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Old 11-05-2014, 01:22 PM   #1
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So many numbers on tires...

OK, so I find the numbers on the tires for my truck a bit confusing. I am hoping I am towing safely... So I have a 2012 Ford F150 Ecoboost (4x4, supercab) with Pathfinder S A/T 245/70 - r17 tires. Then there is a whole bunch of other information that I suppose is supposed to be informative to me but I am having trouble figuring anything out... that A/T - does that mean All Terrain? And, what the heck does all terrain even mean? How does that compare to any other category? What are the other categories? OK, after the 245/70/r17 it says 108s (does that mean something)? I have a DOT information - but I can't figure out much about that either DOT H2CS YP5T (4513?). The tires have traction rating: A and Temperature rating: B. Is that meaningful in some way? And, I don't mean meaningful, in general, I mean meaningful in the sense that it would have an effect on towing performance for me... I have two pieces of information regarding plies - Tread Ply: 2 steel + 2 poly + 1 nylon, and sidewall ply: 2 ply poly. Is this OK? And, well, I see that the Max Load is 2205 lbs and the max pressure is 51 psi. From what I can tell, this is just fine - the vehicle has 5,476 pounds base curb weight, 1,660 payload capacity and 7,200 gross vehicle weight rating (GVWR). So, if I'm getting 2205 lbs of max load from each tire that will more than exceed the GVWR, so if I'm doing that I'm in trouble anyway. These aren't the numbers from the actual vehicle, but from the spec sheet, but I know when I've looked at the actual vehicle numbers they were very similar to the spec sheet numbers as well.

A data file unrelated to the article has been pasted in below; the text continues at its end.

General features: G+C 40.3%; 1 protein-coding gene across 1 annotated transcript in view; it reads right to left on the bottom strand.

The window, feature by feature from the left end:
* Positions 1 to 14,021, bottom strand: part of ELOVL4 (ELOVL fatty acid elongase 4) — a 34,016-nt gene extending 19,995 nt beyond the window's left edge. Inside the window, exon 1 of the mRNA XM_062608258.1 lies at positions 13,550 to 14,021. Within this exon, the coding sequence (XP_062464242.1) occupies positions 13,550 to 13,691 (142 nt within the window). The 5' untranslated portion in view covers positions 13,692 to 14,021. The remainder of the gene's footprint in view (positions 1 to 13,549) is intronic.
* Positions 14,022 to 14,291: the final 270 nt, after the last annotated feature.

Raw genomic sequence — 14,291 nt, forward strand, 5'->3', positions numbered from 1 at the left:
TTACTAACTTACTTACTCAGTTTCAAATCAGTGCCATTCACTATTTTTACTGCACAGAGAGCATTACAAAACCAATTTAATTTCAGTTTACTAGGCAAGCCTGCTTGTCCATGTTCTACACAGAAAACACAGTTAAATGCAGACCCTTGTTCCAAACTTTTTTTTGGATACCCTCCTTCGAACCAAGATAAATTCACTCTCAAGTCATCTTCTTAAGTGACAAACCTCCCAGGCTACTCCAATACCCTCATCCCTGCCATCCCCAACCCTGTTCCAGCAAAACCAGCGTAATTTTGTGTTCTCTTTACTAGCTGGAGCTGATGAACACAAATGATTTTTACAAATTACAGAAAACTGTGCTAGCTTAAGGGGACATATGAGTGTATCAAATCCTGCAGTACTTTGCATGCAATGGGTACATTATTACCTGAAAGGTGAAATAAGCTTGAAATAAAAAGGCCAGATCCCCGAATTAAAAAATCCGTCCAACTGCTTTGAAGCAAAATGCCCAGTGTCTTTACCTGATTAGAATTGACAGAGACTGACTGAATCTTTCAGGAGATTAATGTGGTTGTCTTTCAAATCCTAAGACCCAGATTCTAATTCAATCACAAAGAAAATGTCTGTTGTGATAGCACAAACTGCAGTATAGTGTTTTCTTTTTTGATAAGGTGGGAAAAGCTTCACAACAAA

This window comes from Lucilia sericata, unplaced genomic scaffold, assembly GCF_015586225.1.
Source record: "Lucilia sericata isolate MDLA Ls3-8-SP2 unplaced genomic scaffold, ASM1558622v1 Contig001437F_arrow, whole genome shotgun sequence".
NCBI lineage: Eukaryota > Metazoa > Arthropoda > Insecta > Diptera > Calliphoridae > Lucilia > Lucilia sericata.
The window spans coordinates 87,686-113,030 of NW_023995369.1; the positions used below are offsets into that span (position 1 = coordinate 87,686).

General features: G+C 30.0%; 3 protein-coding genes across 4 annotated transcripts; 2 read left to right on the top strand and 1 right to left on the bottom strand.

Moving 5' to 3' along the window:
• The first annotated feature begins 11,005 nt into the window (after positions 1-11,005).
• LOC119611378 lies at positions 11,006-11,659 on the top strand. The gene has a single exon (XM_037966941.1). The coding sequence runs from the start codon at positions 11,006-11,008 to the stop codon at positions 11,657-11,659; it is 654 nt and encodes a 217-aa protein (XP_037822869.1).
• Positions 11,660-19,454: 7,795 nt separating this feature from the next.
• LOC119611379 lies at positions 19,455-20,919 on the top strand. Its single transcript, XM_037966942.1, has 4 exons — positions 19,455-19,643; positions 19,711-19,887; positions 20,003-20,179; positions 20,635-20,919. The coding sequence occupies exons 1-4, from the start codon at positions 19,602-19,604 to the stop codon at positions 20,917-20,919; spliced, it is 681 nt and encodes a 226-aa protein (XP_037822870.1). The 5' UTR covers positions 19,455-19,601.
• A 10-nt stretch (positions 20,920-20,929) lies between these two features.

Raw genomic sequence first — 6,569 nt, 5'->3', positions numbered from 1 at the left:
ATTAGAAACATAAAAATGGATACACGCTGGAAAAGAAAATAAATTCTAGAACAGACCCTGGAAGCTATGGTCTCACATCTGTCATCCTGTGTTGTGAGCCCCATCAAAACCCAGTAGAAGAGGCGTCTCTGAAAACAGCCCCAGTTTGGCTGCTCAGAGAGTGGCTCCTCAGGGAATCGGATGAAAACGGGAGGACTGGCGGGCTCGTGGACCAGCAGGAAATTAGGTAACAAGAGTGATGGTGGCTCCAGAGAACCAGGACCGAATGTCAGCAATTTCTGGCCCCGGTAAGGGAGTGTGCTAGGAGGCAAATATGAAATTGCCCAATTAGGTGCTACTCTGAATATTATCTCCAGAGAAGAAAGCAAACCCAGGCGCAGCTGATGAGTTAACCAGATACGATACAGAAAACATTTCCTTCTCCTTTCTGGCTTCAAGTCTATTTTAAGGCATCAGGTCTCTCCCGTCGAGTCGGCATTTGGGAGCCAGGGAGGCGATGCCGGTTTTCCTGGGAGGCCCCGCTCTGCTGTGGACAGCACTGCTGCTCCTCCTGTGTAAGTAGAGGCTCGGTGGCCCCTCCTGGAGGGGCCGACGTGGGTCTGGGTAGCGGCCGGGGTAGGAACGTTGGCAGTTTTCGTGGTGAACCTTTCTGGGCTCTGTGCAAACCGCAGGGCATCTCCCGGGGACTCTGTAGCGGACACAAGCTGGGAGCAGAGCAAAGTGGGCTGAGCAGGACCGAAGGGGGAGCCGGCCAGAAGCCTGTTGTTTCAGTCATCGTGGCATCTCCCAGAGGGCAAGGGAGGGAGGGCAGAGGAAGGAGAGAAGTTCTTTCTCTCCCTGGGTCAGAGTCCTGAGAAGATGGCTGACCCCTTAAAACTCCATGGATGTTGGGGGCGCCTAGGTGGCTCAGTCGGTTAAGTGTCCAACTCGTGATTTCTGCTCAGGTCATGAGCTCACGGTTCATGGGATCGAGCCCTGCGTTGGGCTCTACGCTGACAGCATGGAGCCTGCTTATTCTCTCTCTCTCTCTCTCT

I bought the truck used, the tires look reasonably new - so my goal is to not change the tires without cause. That said, do I have cause?

For the record, I'm towing a 2012 20 foot flying cloud - so not a large trailer anyway...

Anyway, I did make some effort in trying to figure this out - and then I simply became more exasperated.

Thanks, in advance.
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Old 11-05-2014, 01:32 PM   #2
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http://m.discounttire.com/dtcs/infoSidewall.do


Everything you wanted to know about tire codes but were afraid to ask :-)
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Old 11-05-2014, 01:53 PM   #3
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About the only answer you won't find on the Discount Tire site above is the definition of AT. AT does mean "All Terrain" as you suspect. What does that mean? Not a whole lot really since I believe that it is a marketing gimmick that means the tires are "nobbier" than "usual" signifying their supposed ability to pull your truck out of the muck (good luck with that!) My experience with AT tires on previous trucks is that they are louder than standard tires due to the "nobbiness" and can wear out faster. But otherwise they should be fine for you to use while towing.
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Old 11-05-2014, 03:03 PM   #4